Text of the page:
In the most recent post in this series, I emphasized the importance of carefully cultivating senior management team chemistry …particularly when it comes to neutralizing the impact of toxic participants. However, even with the positive situation of a ph-neutral group of senior leaders (including the CEO) at the management team roundtable, there’s still no guarantee of high performance.
It’s just not that simple.
As we shift away from the issue of toxicity (a deal-killer for team performance) and move towards cultivating high performance at the senior management group level, the ideas of team cohesion and team attraction come into play.
The Research View on the Ideas of Senior Team Cohesion and Attraction:
In my own (non-exhaustive) review of the somewhat limited research on the topic of top management team performance and cohesion, researchers serve up guidance that is difficult to describe, more difficult to measure and even more challenging to connect in a causal way to firm performance. Nonetheless, the few studies that tackle this topic suggest a positive correlation (but not causation) between senior management team cohesion and a firm’s performance.
Before tackling the practical implications of cultivating cohesion and attraction, let’s look at some of the terms (drawn from the study, Top Management Team Attraction as a Strategic Asset).
The classic definition of cohesion (Fetzinger) describes it as the “resultant of all forces acting on members to remain in the group. These forces include a range of factors such as member attraction, shared goals, network benefits and social identification”
The dimension of team member attraction references “the degree to which top management team members desire to identify with and be accepted members of the team.” And perhaps, the most telling statement on this dimension of cohesion reads, “top team member attraction is a socially complex phenomenon reflecting the unique personalities of team members.”
Like team cohesion, attraction is squishy and not easily manipulated, fostered or replicated in practice. However, the idea of attraction and the broader category of cohesion do provide us with some clues to work with in our pursuit of the high performance management team.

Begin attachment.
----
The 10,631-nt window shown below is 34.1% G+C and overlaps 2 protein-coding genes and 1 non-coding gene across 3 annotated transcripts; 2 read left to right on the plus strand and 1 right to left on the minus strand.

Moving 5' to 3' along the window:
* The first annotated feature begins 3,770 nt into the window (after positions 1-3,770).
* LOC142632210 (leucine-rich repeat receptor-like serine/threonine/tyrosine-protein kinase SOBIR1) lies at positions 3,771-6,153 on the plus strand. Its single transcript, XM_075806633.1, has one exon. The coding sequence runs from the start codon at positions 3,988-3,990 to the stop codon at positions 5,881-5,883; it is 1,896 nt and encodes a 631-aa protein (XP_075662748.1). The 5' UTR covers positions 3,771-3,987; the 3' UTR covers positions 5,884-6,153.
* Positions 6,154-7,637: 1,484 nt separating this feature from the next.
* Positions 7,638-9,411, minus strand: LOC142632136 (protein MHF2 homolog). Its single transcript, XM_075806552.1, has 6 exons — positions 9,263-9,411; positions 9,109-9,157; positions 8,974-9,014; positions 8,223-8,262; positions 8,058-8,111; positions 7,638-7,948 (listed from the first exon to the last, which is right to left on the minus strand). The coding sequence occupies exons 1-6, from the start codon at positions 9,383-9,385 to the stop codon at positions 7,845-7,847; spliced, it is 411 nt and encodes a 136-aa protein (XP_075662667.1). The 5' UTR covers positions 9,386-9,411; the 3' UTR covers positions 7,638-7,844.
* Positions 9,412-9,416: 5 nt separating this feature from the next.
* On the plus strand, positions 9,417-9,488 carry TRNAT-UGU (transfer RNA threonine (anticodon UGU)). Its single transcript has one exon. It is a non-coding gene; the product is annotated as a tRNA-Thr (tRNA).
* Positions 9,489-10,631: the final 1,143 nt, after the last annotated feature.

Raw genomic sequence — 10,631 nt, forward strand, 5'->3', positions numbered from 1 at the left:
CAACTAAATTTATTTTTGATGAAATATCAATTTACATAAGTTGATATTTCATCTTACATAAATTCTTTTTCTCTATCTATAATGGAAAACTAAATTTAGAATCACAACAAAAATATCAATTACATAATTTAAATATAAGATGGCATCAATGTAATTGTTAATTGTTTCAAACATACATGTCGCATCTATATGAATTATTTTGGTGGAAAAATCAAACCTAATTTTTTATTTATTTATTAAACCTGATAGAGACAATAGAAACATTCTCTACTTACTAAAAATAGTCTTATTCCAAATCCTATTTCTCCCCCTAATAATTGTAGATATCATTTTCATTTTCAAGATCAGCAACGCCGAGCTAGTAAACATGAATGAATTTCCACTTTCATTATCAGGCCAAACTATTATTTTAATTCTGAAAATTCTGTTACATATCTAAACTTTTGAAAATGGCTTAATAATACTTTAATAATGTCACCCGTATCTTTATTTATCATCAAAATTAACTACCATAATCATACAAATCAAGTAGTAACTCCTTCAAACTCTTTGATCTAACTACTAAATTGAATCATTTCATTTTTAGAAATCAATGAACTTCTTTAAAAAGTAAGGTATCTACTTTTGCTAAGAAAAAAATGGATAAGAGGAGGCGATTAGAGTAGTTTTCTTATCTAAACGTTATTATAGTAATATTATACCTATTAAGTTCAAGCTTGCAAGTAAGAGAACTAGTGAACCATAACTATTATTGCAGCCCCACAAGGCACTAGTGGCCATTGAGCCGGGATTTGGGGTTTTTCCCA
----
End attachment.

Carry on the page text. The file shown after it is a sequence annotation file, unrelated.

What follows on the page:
At Least 5 Ideas to Promote Team Cohesion and Attraction:
There’s some well-worn but worthwhile advice in the sources on team development that many of us read and talk about. Lencioni is perhaps the most practical with his 5 Dysfunctions, however, we need to flip those around and turn them into 5 high performance functions.
There’s ample research on team development (teams in general, project teams specifically), and in aggregate, the material offers content to build a framework for team success, but little in the way of practical, actionable ideas for strengthening senior management team performance. There are test instruments to help us assess team dynamics and no shortage of options to climb with, hike with or catch our colleagues in trust-falls. Nonetheless, for the typical team and CEO wondering where to go next, guidance is in short supply.
I’m a fan of starting simple with well-intended actions versus over-baking the complexity of this already complex issue. Here’s one reminder and a few thoughts for you to try on for size. Use them in great senior team health!
1. You Must Create the Fundamental Condition—A Neutral Team PH
This theme of my prior post in this series bears repeating. Nothing (good) happens on a team when a member is not trusted over questions of character, values or ethics. Just don’t confuse passion and commitment to debate vociferously with toxicity. This isn’t a “why can’t we all agree” issue, it’s a fundamental concern over the integrity of a team member. If the other team members don’t trust someone, cohesion won’t occur and attraction is diminished.
2. The Purpose Must Be Big and Personal! Note: Growth is Not Big and Personal.
Every college student learns in the first course on management that one of the core conditions for positive team performance is a clear and compelling purpose. And for much of their subsequent professional careers, they find themselves attached to teams where the purpose is neither clear nor compelling. That’s on us as managers.
At the top of organizations, senior managers have their own vacuum-of-purpose problem. As individuals, they have functional purpose and accountability, but at the roundtable of peers plus the CEO, they tend to act more like megaphones for their various areas instead of team members united around a common set of galvanizing goals.
I love Guy Kawasaki’s short clip from Stanford, entitled, Make Meaning. Kawasaki suggests (and I agree) that the pursuit of making money isn’t enough…and yet most top management groups focus on the chase for growth. Instead, he suggests three key focal points to make meaning…increase the quality of life of some audience, right a wrong in the world or prevent the end of something good. While Kawasaki is referencing the “make meaning” theme in the context of entrepreneurs, the theme holds in the senior management environment. Without a meaning or purpose beyond the numbers, cohesion won’t develop and attraction will be transactional.